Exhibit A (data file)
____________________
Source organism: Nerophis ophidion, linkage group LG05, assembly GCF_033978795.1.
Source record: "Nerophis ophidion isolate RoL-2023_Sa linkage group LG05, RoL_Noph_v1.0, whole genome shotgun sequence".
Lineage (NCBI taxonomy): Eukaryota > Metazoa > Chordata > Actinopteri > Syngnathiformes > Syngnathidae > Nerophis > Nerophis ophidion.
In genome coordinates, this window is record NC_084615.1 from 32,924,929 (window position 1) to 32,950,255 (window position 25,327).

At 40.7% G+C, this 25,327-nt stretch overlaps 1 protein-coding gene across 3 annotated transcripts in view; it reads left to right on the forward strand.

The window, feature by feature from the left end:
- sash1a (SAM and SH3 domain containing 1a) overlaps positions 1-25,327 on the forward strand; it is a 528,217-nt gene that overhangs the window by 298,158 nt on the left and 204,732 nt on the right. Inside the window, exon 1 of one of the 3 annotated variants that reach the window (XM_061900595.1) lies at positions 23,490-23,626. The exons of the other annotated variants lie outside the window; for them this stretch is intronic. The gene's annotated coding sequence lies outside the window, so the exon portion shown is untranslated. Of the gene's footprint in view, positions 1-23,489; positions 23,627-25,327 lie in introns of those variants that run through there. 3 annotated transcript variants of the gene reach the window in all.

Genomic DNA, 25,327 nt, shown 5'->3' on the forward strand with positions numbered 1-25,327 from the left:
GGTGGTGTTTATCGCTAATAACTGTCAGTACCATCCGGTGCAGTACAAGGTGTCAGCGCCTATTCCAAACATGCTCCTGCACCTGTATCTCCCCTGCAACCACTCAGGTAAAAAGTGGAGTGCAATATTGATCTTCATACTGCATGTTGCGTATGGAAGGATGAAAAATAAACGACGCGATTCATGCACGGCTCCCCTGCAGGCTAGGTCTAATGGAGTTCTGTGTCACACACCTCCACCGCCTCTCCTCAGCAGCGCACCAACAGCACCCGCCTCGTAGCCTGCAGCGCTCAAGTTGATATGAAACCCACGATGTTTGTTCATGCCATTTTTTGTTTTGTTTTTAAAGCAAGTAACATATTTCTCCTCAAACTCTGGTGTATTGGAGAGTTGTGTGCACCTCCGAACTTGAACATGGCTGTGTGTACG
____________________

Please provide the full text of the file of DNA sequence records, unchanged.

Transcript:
Source organism: Nerophis ophidion, linkage group LG05, assembly GCF_033978795.1.
Source record: "Nerophis ophidion isolate RoL-2023_Sa linkage group LG05, RoL_Noph_v1.0, whole genome shotgun sequence".
Lineage (NCBI taxonomy): Eukaryota > Metazoa > Chordata > Actinopteri > Syngnathiformes > Syngnathidae > Nerophis > Nerophis ophidion.
In genome coordinates, this window is record NC_084615.1 from 32,924,929 (window position 1) to 32,950,255 (window position 25,327).

At 40.7% G+C, this 25,327-nt stretch overlaps 1 protein-coding gene across 3 annotated transcripts in view; it reads left to right on the forward strand.

The window, feature by feature from the left end:
- sash1a (SAM and SH3 domain containing 1a) overlaps positions 1-25,327 on the forward strand; it is a 528,217-nt gene that overhangs the window by 298,158 nt on the left and 204,732 nt on the right. Inside the window, exon 1 of one of the 3 annotated variants that reach the window (XM_061900595.1) lies at positions 23,490-23,626. The exons of the other annotated variants lie outside the window; for them this stretch is intronic. The gene's annotated coding sequence lies outside the window, so the exon portion shown is untranslated. Of the gene's footprint in view, positions 1-23,489; positions 23,627-25,327 lie in introns of those variants that run through there. 3 annotated transcript variants of the gene reach the window in all.

Genomic DNA, 25,327 nt, shown 5'->3' on the forward strand with positions numbered 1-25,327 from the left:
GGTGGTGTTTATCGCTAATAACTGTCAGTACCATCCGGTGCAGTACAAGGTGTCAGCGCCTATTCCAAACATGCTCCTGCACCTGTATCTCCCCTGCAACCACTCAGGTAAAAAGTGGAGTGCAATATTGATCTTCATACTGCATGTTGCGTATGGAAGGATGAAAAATAAACGACGCGATTCATGCACGGCTCCCCTGCAGGCTAGGTCTAATGGAGTTCTGTGTCACACACCTCCACCGCCTCTCCTCAGCAGCGCACCAACAGCACCCGCCTCGTAGCCTGCAGCGCTCAAGTTGATATGAAACCCACGATGTTTGTTCATGCCATTTTTTGTTTTGTTTTTAAAGCAAGTAACATATTTCTCCTCAAACTCTGGTGTATTGGAGAGTTGTGTGCACCTCCGAACTTGAACATGGCTGTGTGTACG